Definitely not a teen book, but readable and accessible enough for teens interested in the topic, including those who may have read Klein’s article in Rolling Stone. Klein’s thesis is that free market capitalism has used, and sometimes created, disasters to take advantage of shocked populations who would otherwise oppose the loss of land, public services and utilities, and nationalized industries to privatization. Hence Klein’s term “disaster capitalism.” Powerful and provoking stuff. I think the paperback is coming out this month, and I might just have to get a copy of it for myself because I didn’t have the time to reread it like I wanted to. (I was on the waiting list for months for this.)
Another Thing to Fall by Laura Lippman
I was originally going to write about this with my April roundup, even though I read it in May, because of Yrsa Sigurdadóttir’s Last Rituals, which I read in April. But that roundup started to get really long, so I cut the adult books. Anyway, a TV show that will air on basic cable is being produced in Baltimore. Tess is asked to watch the lead actress when the actress is not on set because of pranks that have occurred and, later, the murder of a producer’s assistant. I said last year that part of what makes Lippman so great is that she is so consistently good. I think if almost any other author had written this, I would have said it’s a really good book, but as it is, I consider it an average (though better than a lot of what else is out there) Tess book. Judging by reviews at online bookstores, I’m in the minority who thinks What the Dead Know was better than Another Thing to Fall. Though I do hope we see Mrs. Blossom in future books.
The reason I was going to write about it last month is that Yrsa Sigurdadóttir has written five children’s books, and in Publishers Weekly, Lippman said, “I sometimes think that I’m just a YA writer who lost my way.” She should totally write a YA book! I can’t be the only person who would read it. And teenage characters are an important part of a lot of her books already.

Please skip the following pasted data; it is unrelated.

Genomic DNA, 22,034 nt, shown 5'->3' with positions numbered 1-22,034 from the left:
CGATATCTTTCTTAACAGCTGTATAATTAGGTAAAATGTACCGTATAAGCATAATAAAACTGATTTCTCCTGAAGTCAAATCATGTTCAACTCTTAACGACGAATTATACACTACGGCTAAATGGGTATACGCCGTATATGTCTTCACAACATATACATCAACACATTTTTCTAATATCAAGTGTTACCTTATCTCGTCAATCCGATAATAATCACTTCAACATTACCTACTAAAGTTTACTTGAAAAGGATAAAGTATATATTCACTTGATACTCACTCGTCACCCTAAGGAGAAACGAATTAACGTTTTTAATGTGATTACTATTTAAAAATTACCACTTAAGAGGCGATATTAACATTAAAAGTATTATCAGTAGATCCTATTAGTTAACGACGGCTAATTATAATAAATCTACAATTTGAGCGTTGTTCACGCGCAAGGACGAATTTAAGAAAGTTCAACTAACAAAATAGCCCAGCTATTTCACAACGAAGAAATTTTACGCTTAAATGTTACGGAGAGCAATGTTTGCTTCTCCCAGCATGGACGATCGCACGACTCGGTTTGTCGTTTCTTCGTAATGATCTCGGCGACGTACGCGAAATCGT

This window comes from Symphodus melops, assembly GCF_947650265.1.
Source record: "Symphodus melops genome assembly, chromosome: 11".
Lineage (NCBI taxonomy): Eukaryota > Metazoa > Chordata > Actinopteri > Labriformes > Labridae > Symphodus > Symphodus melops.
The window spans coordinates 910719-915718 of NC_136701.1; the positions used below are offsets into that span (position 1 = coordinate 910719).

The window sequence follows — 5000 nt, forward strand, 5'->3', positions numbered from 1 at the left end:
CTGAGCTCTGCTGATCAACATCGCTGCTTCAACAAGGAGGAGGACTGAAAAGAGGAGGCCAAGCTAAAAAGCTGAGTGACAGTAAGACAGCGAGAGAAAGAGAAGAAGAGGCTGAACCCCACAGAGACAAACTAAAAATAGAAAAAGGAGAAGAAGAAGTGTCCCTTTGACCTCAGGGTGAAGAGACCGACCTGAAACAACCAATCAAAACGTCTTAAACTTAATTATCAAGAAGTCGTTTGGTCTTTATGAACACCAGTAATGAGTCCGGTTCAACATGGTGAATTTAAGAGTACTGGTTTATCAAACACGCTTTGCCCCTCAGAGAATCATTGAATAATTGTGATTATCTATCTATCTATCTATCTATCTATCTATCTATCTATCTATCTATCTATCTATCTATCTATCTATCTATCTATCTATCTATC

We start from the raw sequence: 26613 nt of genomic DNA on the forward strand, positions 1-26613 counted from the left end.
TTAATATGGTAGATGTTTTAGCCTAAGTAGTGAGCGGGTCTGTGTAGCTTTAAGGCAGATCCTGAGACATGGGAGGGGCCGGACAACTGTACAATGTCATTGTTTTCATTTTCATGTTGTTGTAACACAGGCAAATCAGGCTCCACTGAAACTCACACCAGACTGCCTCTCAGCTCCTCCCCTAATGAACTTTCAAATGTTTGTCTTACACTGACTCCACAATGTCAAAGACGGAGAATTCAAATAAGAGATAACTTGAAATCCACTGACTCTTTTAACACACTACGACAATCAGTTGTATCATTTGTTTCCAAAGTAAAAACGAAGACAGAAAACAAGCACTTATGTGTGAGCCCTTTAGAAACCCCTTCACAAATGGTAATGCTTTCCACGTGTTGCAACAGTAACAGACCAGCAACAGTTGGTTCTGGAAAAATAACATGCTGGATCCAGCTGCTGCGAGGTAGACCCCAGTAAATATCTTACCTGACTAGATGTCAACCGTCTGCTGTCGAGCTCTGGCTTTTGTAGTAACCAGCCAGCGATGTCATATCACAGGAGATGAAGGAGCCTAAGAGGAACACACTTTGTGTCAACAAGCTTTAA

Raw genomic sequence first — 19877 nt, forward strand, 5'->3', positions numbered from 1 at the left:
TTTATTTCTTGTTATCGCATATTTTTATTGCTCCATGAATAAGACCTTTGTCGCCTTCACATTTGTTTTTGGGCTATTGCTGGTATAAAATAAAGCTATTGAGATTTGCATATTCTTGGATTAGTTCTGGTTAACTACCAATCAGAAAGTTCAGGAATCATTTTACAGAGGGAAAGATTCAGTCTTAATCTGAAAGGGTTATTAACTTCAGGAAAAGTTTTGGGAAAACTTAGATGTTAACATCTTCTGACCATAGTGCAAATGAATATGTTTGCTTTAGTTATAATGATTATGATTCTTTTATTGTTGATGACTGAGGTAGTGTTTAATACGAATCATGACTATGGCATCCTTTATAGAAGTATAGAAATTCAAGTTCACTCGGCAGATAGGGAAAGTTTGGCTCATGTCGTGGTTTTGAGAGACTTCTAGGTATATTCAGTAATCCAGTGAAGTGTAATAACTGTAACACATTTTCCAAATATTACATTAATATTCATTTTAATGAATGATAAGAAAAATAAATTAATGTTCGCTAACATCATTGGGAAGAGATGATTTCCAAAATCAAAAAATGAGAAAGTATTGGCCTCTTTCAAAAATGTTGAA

Nightkeepers by Jessica Andersen
I believe this is Andersen’s first single title, which makes it even more impressive. It’s long, but doesn’t feel padded. There’s a lot of plot and backstory, but it wasn’t overwhelming. It’s the first in a series, so while Andersen obviously lays the groundwork for future books in terms of the overarching plot, as far as the supporting characters go, there was not much sequel-baiting. And if I didn’t completely buy into Strike and Leah’s relationship (at least, not enough for Strike to risk such, well, apocalyptic catastrophe for it), I still finished the book exhilarated and feeling more excited about a romance novel than I’ve been in a while. I’ve already recommended this to a romance-reading library patron, which is something I never do. You know, because of that have not been very excited about any romance in ages thing. Now I just have to wait until NEXT YEAR! for the next book.
The Lost Duke of Wyndham by Julia Quinn
The thing about me and Julia Quinn is that, while I haven’t read all of her books and while I do tend to like the ones I’ve read, I never seem to like them as much as everyone else. So although I did enjoy The Lost Duke of Wyndham and felt that it was, in a way, her most mature book yet (though the most recent of her books I’ve read are Hyacinth’s and Colin/Penelope’s, so I could be wrong), I never moved beyond liking into really liking, or more, the book. Yes, Jack was charming. And, yes, Grace was admirable. But I found Thomas the most interesting. This is not so much a criticism of JQ’s writing as it is Thomas’ situation intriguing me. After all, Jack is not the first missing nobleman to be found, nor the first charming highwayman. But I can’t recall reading a romance about a displaced Duke before, especially one who was so prominent a part of a previous book.